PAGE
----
Group Exhibition “Ritual” Includes Art by Aaron Wilder

Mar 29, 2021

Intersect Arts Center Proudly Presents


A Group Show Including the Art of Aaron Wilder



May 10 - September 5, 2021


Intersect Arts Center

3636 Texas Avenue

Saint Louis, MO 63118


Ritual: an act we perform with our bodies. A practice we repeat, over and over again, until it becomes ingrained in our very bones. A knowledge that has been resting within us for millenia, passed to us by those who came before. A routine we preserve in its original form or that we creatively mold to our present circumstances. Religions and spiritual traditions throughout history have clung to ritual as a form of preservation, faith, and connection to the past and future. This exhibition exhibits artists' views on embodied ritual within a spiritual life.

Intersect Arts Center is a place of community with creativity at its core. Located in St. Louis City, Intersect engages with area youth, adults, elderly, artists, congregants, educators, and activists to connect art and community, creating a collective expression of identity and belonging between a very diverse intersection of people.

Intersect is a place focused on accessibility and community development through the arts. They provide arts education for youth and adults, exhibition and studio spaces for working artists, and maker spaces for the public.

Through after-school programming, community events and classes, exhibitions, artist residencies, and studio facilities, Intersect offers many opportunities for engagement. Their interdisciplinary approach encompasses visual art, dance, drama, music, creative writing, technology, photography, and culinary arts.

Work from Aaron Wilder's Habitual DetritusImaginary FriendsNeither Sand nor Rock, and Work on Paper projects is included in the exhibition:

Habitual Detritus: "In fact, self-destructiveness is the first of human weaknesses. When we know all the ways in which we can be self-destructive that will be very valuable knowledge indeed." - Agnes Martin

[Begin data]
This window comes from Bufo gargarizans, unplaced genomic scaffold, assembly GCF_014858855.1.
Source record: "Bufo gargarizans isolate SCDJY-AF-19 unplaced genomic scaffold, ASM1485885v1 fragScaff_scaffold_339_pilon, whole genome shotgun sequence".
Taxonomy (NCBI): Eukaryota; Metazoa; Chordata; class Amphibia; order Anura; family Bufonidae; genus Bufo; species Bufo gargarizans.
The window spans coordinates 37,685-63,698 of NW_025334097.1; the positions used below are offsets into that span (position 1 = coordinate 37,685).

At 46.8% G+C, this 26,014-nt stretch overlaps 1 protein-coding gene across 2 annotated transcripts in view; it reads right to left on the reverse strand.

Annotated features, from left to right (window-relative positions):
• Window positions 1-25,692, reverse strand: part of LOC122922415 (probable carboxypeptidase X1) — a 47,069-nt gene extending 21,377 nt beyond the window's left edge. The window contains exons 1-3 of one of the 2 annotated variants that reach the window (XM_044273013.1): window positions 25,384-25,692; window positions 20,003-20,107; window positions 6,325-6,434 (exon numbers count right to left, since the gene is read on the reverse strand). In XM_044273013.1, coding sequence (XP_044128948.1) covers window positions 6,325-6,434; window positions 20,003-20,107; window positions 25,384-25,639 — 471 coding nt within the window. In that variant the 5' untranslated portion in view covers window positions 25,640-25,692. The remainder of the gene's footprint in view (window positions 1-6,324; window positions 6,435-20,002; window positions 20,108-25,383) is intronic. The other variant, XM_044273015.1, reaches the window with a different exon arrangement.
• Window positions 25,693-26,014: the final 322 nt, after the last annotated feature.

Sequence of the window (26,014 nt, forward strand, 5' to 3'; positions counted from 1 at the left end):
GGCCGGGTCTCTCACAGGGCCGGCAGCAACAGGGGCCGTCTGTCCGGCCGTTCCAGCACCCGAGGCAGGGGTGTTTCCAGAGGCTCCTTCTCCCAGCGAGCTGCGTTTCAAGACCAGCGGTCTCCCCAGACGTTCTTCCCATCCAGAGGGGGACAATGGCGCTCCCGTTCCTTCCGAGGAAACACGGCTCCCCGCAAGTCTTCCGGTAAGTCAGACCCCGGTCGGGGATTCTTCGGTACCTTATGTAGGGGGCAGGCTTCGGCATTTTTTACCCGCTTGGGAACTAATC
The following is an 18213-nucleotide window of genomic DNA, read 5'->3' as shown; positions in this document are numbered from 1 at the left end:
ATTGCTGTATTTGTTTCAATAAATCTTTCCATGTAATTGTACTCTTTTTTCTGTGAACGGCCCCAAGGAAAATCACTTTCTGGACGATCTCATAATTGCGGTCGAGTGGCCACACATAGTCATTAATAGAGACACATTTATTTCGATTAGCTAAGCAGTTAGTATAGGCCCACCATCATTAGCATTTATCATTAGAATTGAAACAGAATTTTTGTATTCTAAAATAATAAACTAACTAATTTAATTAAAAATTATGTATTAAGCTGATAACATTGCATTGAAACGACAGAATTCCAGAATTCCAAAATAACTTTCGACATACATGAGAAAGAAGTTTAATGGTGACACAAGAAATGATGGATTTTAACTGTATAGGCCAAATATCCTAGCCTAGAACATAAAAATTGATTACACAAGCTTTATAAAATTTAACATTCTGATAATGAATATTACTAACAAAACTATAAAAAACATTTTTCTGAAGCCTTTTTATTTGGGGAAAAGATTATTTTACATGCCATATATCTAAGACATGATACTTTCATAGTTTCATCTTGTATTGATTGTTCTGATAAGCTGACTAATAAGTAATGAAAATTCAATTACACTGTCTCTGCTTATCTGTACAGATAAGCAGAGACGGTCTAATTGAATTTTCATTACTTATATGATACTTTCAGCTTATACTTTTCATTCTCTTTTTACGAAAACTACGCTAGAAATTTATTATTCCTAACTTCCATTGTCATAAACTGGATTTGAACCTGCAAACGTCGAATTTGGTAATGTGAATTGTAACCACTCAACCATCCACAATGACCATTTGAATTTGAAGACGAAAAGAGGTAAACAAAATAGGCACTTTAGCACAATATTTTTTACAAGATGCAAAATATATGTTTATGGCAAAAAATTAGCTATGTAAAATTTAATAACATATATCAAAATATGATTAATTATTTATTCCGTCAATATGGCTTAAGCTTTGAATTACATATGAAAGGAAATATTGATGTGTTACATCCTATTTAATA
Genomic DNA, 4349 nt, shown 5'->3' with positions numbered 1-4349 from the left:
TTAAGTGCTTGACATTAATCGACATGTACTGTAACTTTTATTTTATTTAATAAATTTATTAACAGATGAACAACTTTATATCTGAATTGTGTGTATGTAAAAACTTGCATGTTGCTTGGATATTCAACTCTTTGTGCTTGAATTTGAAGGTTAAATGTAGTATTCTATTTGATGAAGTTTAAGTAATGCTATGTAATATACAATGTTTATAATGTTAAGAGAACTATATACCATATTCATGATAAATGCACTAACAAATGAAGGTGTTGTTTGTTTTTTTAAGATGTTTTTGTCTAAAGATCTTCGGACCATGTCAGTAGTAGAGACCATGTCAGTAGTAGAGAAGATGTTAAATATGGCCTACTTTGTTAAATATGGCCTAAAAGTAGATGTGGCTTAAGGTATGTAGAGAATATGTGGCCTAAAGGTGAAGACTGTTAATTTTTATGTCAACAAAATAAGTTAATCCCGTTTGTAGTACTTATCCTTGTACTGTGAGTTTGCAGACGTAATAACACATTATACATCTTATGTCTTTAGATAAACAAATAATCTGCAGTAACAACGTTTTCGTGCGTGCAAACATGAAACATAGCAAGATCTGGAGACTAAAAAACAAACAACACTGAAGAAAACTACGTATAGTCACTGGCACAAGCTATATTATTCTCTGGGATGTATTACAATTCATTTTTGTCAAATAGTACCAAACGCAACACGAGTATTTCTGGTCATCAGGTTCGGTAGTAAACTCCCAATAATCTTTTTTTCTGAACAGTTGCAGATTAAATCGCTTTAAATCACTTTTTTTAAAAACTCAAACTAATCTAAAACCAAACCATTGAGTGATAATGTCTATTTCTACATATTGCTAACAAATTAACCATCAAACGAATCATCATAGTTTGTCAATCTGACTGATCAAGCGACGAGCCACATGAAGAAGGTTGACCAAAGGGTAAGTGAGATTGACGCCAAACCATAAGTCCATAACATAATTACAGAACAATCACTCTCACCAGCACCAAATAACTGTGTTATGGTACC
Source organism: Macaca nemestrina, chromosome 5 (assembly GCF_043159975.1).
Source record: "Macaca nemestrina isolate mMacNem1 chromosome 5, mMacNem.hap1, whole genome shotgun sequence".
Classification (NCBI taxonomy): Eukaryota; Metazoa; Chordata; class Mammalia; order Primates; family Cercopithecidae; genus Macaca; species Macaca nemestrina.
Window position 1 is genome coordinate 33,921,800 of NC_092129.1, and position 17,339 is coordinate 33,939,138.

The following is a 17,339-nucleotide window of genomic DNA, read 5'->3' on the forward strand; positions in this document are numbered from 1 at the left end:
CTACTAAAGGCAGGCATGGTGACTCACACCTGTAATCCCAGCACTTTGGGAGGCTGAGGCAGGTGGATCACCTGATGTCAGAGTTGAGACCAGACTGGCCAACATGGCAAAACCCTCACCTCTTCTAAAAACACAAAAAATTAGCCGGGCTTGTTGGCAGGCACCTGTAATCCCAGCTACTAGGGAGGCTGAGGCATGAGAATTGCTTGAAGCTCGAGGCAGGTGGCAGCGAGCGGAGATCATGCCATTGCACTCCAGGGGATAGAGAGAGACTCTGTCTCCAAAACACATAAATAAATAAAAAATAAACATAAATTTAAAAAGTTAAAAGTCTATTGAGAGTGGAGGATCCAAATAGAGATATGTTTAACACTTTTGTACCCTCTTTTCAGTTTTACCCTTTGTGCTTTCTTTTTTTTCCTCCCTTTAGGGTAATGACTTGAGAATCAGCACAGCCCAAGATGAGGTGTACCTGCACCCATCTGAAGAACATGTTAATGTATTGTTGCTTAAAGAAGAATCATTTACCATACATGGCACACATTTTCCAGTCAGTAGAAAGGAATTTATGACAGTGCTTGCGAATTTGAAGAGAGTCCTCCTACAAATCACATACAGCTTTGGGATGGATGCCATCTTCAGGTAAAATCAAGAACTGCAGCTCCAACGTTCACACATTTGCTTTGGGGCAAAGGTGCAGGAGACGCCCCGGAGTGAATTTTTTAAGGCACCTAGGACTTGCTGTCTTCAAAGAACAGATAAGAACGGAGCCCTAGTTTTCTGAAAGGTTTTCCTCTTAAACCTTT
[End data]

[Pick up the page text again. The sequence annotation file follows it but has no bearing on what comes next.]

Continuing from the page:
This project is an eight day performative exploration of waste aesthetics as a result of habitual indulgence in addictive substances. It is a meditation on self-destructive tendencies and notions of failure as an artist and human being.

Imaginary Friends: This is a series of black and white 35mm film photograph triptychs of increasing enlarger blur that jumble distinctions of affect associated with past, present, and future. Memory, like technology, obsolesces. Like the eager anticipation of the newest smartphone, compulsive human motion and consumption ultimately lead to the hastening of our physical, cultural, and social deterioration. As time passes, objects and photographs slowly replace our connection to feelings held by our younger selves.  These triptychs use stuffed animals as stand-ins for the artist in incomplete memories of childhood scenes exploring normative expectations relating to gender, religion, and other social constructs.

Neither Sand nor Rock: This is a series of sequential photography collages that are neither linear nor cyclical, but represent a meditation on the psychological, imaginative, and physical gaps between childhood and adulthood. Each piece mixes collages of toy building blocks at various stages of completeness or incompleteness as either Mommy's house or Daddy's house. The psyches and personalities of children are built upon the foundations of the priorities and insecurities of their parents. These priorities and insecurities are a tangled web of subjective feelings and reactions of notions of identity vis-à-vis religion, socio-economic status, gender, and countless other forces. Neither Sand nor Rock is a series focusing on the construction and deconstruction of personhood and the expectations of intersecting (and at times clashing) belief systems.

Work on Paper: Pieces that incorporate collage and pastel in a repetitious series commenting on the artist's role in society, the function of labor within the gap between tedium and intrinsic motivation, and the attachment of identity to how we sustain our livelihoods.

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